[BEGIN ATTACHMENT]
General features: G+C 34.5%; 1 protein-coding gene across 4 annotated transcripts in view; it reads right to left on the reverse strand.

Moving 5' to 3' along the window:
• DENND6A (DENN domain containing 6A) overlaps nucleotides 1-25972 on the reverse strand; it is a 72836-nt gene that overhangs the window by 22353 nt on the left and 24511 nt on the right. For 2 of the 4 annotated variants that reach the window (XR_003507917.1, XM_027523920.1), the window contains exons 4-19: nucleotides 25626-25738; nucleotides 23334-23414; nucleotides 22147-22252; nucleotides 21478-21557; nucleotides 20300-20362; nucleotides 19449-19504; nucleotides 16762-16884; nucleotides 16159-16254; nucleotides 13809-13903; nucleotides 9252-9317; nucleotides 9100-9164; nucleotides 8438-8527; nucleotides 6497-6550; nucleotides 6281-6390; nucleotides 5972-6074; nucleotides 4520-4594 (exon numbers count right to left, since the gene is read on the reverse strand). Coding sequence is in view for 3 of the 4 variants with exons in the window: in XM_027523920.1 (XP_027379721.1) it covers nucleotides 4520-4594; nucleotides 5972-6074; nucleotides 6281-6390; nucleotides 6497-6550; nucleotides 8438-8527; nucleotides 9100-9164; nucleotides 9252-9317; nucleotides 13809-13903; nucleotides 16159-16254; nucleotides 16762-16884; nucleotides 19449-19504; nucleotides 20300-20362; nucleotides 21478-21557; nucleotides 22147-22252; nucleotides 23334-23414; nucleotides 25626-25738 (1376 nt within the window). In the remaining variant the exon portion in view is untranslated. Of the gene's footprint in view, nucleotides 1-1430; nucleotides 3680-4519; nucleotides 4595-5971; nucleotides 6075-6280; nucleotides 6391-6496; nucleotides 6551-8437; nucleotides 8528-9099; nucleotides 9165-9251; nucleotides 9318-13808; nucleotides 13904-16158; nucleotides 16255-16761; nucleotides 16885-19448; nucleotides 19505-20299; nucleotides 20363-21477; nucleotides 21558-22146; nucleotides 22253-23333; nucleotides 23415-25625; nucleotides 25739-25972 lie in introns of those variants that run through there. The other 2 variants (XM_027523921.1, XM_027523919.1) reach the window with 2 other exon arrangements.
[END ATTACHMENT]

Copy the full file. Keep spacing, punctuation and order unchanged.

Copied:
General features: G+C 34.5%; 1 protein-coding gene across 4 annotated transcripts in view; it reads right to left on the reverse strand.

Moving 5' to 3' along the window:
• DENND6A (DENN domain containing 6A) overlaps nucleotides 1-25972 on the reverse strand; it is a 72836-nt gene that overhangs the window by 22353 nt on the left and 24511 nt on the right. For 2 of the 4 annotated variants that reach the window (XR_003507917.1, XM_027523920.1), the window contains exons 4-19: nucleotides 25626-25738; nucleotides 23334-23414; nucleotides 22147-22252; nucleotides 21478-21557; nucleotides 20300-20362; nucleotides 19449-19504; nucleotides 16762-16884; nucleotides 16159-16254; nucleotides 13809-13903; nucleotides 9252-9317; nucleotides 9100-9164; nucleotides 8438-8527; nucleotides 6497-6550; nucleotides 6281-6390; nucleotides 5972-6074; nucleotides 4520-4594 (exon numbers count right to left, since the gene is read on the reverse strand). Coding sequence is in view for 3 of the 4 variants with exons in the window: in XM_027523920.1 (XP_027379721.1) it covers nucleotides 4520-4594; nucleotides 5972-6074; nucleotides 6281-6390; nucleotides 6497-6550; nucleotides 8438-8527; nucleotides 9100-9164; nucleotides 9252-9317; nucleotides 13809-13903; nucleotides 16159-16254; nucleotides 16762-16884; nucleotides 19449-19504; nucleotides 20300-20362; nucleotides 21478-21557; nucleotides 22147-22252; nucleotides 23334-23414; nucleotides 25626-25738 (1376 nt within the window). In the remaining variant the exon portion in view is untranslated. Of the gene's footprint in view, nucleotides 1-1430; nucleotides 3680-4519; nucleotides 4595-5971; nucleotides 6075-6280; nucleotides 6391-6496; nucleotides 6551-8437; nucleotides 8528-9099; nucleotides 9165-9251; nucleotides 9318-13808; nucleotides 13904-16158; nucleotides 16255-16761; nucleotides 16885-19448; nucleotides 19505-20299; nucleotides 20363-21477; nucleotides 21558-22146; nucleotides 22253-23333; nucleotides 23415-25625; nucleotides 25739-25972 lie in introns of those variants that run through there. The other 2 variants (XM_027523921.1, XM_027523919.1) reach the window with 2 other exon arrangements.